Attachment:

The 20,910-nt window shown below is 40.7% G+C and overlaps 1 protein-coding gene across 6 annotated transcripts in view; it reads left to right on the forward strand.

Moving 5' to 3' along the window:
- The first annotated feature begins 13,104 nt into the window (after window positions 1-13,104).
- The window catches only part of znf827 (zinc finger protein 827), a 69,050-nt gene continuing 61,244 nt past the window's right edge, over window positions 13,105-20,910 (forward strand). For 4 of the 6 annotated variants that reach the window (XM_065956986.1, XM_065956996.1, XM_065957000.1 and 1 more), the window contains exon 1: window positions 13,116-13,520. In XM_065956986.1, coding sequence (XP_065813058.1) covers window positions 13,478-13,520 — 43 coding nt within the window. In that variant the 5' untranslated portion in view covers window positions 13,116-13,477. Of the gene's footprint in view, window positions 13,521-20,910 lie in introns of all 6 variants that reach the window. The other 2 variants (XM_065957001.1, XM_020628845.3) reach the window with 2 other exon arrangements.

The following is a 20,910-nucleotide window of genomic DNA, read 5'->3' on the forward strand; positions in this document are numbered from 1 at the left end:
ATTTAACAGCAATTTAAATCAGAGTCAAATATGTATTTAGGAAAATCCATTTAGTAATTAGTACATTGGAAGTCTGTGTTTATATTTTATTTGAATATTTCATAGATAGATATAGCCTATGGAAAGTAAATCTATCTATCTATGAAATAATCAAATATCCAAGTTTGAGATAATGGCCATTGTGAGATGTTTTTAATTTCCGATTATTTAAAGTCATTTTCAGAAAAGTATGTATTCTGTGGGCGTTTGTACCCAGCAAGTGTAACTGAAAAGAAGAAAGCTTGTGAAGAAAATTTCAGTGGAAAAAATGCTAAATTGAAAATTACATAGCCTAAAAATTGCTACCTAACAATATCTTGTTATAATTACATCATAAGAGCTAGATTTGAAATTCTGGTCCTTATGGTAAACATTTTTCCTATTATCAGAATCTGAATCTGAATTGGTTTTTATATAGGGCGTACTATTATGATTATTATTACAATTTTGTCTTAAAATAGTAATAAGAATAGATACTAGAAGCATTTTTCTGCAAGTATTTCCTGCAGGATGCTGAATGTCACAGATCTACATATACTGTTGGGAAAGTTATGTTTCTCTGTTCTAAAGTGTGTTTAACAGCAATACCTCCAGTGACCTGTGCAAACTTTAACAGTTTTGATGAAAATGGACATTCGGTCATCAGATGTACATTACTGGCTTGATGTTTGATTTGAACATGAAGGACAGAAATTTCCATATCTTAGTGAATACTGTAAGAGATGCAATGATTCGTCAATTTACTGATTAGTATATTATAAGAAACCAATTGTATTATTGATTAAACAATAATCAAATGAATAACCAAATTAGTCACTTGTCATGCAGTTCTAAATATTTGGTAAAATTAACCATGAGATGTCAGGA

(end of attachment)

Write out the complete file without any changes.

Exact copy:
The 20,910-nt window shown below is 40.7% G+C and overlaps 1 protein-coding gene across 6 annotated transcripts in view; it reads left to right on the forward strand.

Moving 5' to 3' along the window:
- The first annotated feature begins 13,104 nt into the window (after window positions 1-13,104).
- The window catches only part of znf827 (zinc finger protein 827), a 69,050-nt gene continuing 61,244 nt past the window's right edge, over window positions 13,105-20,910 (forward strand). For 4 of the 6 annotated variants that reach the window (XM_065956986.1, XM_065956996.1, XM_065957000.1 and 1 more), the window contains exon 1: window positions 13,116-13,520. In XM_065956986.1, coding sequence (XP_065813058.1) covers window positions 13,478-13,520 — 43 coding nt within the window. In that variant the 5' untranslated portion in view covers window positions 13,116-13,477. Of the gene's footprint in view, window positions 13,521-20,910 lie in introns of all 6 variants that reach the window. The other 2 variants (XM_065957001.1, XM_020628845.3) reach the window with 2 other exon arrangements.

The following is a 20,910-nucleotide window of genomic DNA, read 5'->3' on the forward strand; positions in this document are numbered from 1 at the left end:
ATTTAACAGCAATTTAAATCAGAGTCAAATATGTATTTAGGAAAATCCATTTAGTAATTAGTACATTGGAAGTCTGTGTTTATATTTTATTTGAATATTTCATAGATAGATATAGCCTATGGAAAGTAAATCTATCTATCTATGAAATAATCAAATATCCAAGTTTGAGATAATGGCCATTGTGAGATGTTTTTAATTTCCGATTATTTAAAGTCATTTTCAGAAAAGTATGTATTCTGTGGGCGTTTGTACCCAGCAAGTGTAACTGAAAAGAAGAAAGCTTGTGAAGAAAATTTCAGTGGAAAAAATGCTAAATTGAAAATTACATAGCCTAAAAATTGCTACCTAACAATATCTTGTTATAATTACATCATAAGAGCTAGATTTGAAATTCTGGTCCTTATGGTAAACATTTTTCCTATTATCAGAATCTGAATCTGAATTGGTTTTTATATAGGGCGTACTATTATGATTATTATTACAATTTTGTCTTAAAATAGTAATAAGAATAGATACTAGAAGCATTTTTCTGCAAGTATTTCCTGCAGGATGCTGAATGTCACAGATCTACATATACTGTTGGGAAAGTTATGTTTCTCTGTTCTAAAGTGTGTTTAACAGCAATACCTCCAGTGACCTGTGCAAACTTTAACAGTTTTGATGAAAATGGACATTCGGTCATCAGATGTACATTACTGGCTTGATGTTTGATTTGAACATGAAGGACAGAAATTTCCATATCTTAGTGAATACTGTAAGAGATGCAATGATTCGTCAATTTACTGATTAGTATATTATAAGAAACCAATTGTATTATTGATTAAACAATAATCAAATGAATAACCAAATTAGTCACTTGTCATGCAGTTCTAAATATTTGGTAAAATTAACCATGAGATGTCAGGA